When a young person kills themselves, the question most adults, friends and family asks is the same question we ask when anyone kills themselves — Why? While teen suicide seems to make even less sense than adult suicide (because adults have at least led a longer, experience-filled life), it can make a lot of sense if you’re a teen. Life can be especially confusing and filled with emotions one may not have the most control over when you’re a teen. Leaving life may seem like a real way through the turmoil.
For those left behind, however, it’s a mind-boggling exercise in overwhelming questions and emotions. And if it happens on your little island that hasn’t suffered a teen suicide in over 60 years, and in the course of a year has 3 teen suicides, you can imagine the questioning and second-guessing everyone is doing.
The island? Nantucket, an isolated summer haven for Massachusetts residents that’s a 2-hour ferry ride from the mainland.
The Boston Globe has the story, Three Teen Suicides Shake Nantucket.
Island residents are searching for clues to answers, yet I suspect none will be forthcoming. Why? Because the question is unanswerable — there rarely is a single reason, or even a set of similar reasons, for a person to not only make the decision to take their own life, but to actually go through with it.
Could the island’s isolation be a factor in the increased rate of suicide? Perhaps, if we didn’t have this modern thing called the “Internet,” which allows anyone to socialize with anyone else in the world. Isolation is no longer as significant a factor as it may have once been with teens spending so much time IMing one another and on each other’s Myspace pages. If anything, one might expect the broad availability of social networking technologies to reduce teen suicide in isolated areas. That has not been the case on Nantucket. If isolation was a significant factor, we’d also expect the nearby island of Martha’s Vineyard to also be experiencing a similar increase in teen suicides; it has not.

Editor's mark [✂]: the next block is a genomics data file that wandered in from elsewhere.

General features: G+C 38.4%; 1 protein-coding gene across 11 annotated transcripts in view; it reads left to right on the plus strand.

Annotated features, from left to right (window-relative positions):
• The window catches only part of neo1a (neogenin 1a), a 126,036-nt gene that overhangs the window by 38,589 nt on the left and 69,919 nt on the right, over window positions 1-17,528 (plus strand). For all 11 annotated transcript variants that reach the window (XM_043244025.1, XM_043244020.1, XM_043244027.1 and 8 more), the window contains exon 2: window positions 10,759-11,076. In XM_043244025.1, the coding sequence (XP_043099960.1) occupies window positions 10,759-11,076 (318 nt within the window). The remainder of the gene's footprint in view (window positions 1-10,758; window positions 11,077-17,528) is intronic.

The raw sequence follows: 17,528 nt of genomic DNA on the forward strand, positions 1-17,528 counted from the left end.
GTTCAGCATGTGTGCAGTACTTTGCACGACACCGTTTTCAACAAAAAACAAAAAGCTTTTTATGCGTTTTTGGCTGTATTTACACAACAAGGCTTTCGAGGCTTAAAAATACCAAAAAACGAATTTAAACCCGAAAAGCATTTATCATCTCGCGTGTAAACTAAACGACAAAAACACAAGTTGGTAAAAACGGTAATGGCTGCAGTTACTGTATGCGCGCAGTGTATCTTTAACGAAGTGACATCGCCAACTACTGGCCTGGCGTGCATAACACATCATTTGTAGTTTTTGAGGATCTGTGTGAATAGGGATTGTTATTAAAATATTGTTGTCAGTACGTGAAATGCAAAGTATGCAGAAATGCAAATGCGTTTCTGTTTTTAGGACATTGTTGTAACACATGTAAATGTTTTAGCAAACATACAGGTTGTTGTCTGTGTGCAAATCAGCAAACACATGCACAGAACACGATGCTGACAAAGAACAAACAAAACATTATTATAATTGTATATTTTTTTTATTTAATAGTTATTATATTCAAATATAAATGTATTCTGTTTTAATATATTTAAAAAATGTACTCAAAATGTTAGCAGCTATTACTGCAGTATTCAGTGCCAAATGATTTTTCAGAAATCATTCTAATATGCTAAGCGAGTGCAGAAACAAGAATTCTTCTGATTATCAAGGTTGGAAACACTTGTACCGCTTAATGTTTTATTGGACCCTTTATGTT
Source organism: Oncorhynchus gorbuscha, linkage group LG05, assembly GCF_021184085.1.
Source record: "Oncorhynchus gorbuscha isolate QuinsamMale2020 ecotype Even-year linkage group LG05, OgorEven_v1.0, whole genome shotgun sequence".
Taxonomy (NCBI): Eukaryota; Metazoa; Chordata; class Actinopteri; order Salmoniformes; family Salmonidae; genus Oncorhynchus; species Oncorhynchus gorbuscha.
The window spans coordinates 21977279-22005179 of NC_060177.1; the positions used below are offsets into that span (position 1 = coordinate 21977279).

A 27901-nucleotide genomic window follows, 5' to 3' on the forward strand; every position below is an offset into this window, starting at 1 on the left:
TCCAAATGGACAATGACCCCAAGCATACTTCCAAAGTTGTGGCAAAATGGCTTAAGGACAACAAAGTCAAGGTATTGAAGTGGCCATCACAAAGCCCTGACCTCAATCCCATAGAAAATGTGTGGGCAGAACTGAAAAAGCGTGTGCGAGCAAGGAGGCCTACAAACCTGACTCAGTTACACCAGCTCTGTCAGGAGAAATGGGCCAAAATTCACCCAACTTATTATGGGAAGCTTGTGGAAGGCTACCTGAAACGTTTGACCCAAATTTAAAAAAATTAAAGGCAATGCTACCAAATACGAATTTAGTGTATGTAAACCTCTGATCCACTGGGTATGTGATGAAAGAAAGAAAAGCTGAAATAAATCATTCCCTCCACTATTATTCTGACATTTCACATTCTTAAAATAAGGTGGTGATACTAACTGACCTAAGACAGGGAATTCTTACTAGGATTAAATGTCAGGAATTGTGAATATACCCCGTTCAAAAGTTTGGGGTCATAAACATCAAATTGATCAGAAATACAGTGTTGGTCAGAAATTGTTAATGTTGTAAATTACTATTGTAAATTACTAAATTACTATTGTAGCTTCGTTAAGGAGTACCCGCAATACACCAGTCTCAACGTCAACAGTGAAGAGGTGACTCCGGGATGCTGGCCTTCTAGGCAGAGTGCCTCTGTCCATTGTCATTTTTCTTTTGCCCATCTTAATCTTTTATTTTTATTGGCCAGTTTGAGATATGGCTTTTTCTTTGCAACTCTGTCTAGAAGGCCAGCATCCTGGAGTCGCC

The article points to other possibilities, which make more sense:
Even when suicides come in clusters, they “almost never occur because of one single issue,” said Alan Holmlund, who heads suicide prevention programs at the Department of Public Health. But he said seeing their peers commit suicide may encourage teenagers who have been considering it but might not have attempted it otherwise. Such copycat phenomena are more likely in tightknit communities such as Nantucket, where the high school has only 400 students.
As Nantucket residents struggle to understand what drove the teenagers to suicide, they are uncovering an undercurrent of social problems.
Nantucket’s 10,000 year-round residents have higher rates of alcohol and drug use, depression, and seasonal affective disorder than the statewide rates, said Peter Swenson, who heads the island’s mental health agency.
Bingo. It’s not isolation that leads to suicide, it’s the typical things multiplied because of the isolation and long winters — depression and seasonal affective disorder (SAD), and the increased use of drugs and alcohol to try and cope with these depressive feelings.
And the suicide contagion effect is a real phenomenon. Media reports about suicide can lead to an increase in suicide in a community, especially amongst people younger than 25 (see, for example Romer et. al., 2006).
What’s the solution? Well, one might be more efforts to help teens self-identify depression or SAD, and more psychoeducational efforts to encourage teens to seek out treatment for such disorders (which are both readily treatable). Of course, with a paltry $75,000 earmarked by the state for suicide prevention in schools, resources for such efforts are very scarce.
So while we continue to expend money to build new schools, we skimp on ensuring the people inside those buildings are actually being given access to educational materials that could save their very lives.